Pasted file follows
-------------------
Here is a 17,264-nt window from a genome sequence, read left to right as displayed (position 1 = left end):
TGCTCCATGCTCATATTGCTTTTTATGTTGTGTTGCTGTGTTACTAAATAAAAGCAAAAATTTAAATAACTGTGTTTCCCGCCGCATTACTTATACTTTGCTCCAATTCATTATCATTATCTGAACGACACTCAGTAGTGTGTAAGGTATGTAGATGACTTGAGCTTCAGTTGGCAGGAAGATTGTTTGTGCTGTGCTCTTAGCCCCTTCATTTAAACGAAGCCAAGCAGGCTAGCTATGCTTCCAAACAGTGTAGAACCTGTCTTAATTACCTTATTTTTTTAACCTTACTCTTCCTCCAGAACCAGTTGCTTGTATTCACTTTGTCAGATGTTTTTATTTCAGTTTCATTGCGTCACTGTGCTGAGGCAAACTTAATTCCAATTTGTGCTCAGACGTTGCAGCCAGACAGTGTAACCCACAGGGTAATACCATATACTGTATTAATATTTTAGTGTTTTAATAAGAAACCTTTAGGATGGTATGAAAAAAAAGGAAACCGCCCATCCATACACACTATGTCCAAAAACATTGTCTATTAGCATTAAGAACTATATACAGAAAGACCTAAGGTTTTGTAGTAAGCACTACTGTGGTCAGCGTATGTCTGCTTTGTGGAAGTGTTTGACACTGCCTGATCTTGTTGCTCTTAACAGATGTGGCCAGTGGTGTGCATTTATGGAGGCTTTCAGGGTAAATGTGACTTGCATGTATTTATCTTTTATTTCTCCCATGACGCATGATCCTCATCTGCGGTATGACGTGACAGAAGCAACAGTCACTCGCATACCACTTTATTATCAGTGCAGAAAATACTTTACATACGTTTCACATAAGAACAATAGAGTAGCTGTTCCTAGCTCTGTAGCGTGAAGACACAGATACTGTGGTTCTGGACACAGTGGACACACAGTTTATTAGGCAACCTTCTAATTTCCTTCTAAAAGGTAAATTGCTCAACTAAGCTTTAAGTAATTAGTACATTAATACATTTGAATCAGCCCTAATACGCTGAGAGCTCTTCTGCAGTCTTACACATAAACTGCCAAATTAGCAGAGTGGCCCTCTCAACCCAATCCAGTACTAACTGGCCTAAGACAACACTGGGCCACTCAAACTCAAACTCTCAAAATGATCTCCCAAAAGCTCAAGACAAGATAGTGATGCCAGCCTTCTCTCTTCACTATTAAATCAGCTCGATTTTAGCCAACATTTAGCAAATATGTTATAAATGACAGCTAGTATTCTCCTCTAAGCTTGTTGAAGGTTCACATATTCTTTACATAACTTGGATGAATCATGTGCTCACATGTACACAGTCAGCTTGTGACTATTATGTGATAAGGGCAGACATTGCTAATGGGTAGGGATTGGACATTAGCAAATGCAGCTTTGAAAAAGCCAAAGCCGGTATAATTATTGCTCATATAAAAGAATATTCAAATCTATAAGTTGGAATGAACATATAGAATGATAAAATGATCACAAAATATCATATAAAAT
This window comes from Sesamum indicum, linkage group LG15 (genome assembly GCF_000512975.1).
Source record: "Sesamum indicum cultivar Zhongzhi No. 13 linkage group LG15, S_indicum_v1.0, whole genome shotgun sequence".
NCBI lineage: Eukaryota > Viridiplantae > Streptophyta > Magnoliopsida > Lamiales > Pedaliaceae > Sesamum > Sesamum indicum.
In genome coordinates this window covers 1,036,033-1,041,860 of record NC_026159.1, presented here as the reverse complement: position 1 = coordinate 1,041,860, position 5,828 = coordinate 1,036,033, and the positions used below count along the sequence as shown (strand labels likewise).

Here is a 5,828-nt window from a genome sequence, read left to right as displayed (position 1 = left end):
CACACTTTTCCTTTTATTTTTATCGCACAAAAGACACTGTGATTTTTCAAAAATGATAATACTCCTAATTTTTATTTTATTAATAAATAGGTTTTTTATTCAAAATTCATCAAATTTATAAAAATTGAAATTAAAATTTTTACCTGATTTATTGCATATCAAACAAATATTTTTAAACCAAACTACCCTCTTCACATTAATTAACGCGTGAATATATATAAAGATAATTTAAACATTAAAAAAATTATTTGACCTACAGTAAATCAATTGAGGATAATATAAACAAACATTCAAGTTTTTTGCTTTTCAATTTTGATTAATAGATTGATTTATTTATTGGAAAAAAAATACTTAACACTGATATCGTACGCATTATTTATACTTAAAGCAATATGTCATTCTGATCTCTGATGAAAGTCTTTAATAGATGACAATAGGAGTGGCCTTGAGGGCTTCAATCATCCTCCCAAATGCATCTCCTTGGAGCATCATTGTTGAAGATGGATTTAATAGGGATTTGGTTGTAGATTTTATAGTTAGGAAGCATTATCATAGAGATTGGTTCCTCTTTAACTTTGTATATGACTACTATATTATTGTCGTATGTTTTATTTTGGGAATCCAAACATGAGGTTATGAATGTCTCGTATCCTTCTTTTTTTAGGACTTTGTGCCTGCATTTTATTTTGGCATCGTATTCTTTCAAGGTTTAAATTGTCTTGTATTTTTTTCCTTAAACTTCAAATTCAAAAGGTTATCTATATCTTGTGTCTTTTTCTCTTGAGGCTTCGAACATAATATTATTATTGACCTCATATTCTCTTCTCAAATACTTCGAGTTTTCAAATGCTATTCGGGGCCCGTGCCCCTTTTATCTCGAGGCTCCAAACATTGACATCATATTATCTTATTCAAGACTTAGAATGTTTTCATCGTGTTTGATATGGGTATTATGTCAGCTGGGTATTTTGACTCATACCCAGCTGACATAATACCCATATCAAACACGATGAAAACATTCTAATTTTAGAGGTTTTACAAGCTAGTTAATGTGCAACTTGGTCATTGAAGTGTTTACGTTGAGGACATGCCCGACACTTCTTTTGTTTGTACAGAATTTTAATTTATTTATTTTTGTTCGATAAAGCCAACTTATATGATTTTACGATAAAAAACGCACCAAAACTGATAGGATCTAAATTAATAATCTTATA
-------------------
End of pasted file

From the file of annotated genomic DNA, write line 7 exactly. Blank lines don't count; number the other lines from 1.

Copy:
Here is a 5,828-nt window from a genome sequence, read left to right as displayed (position 1 = left end):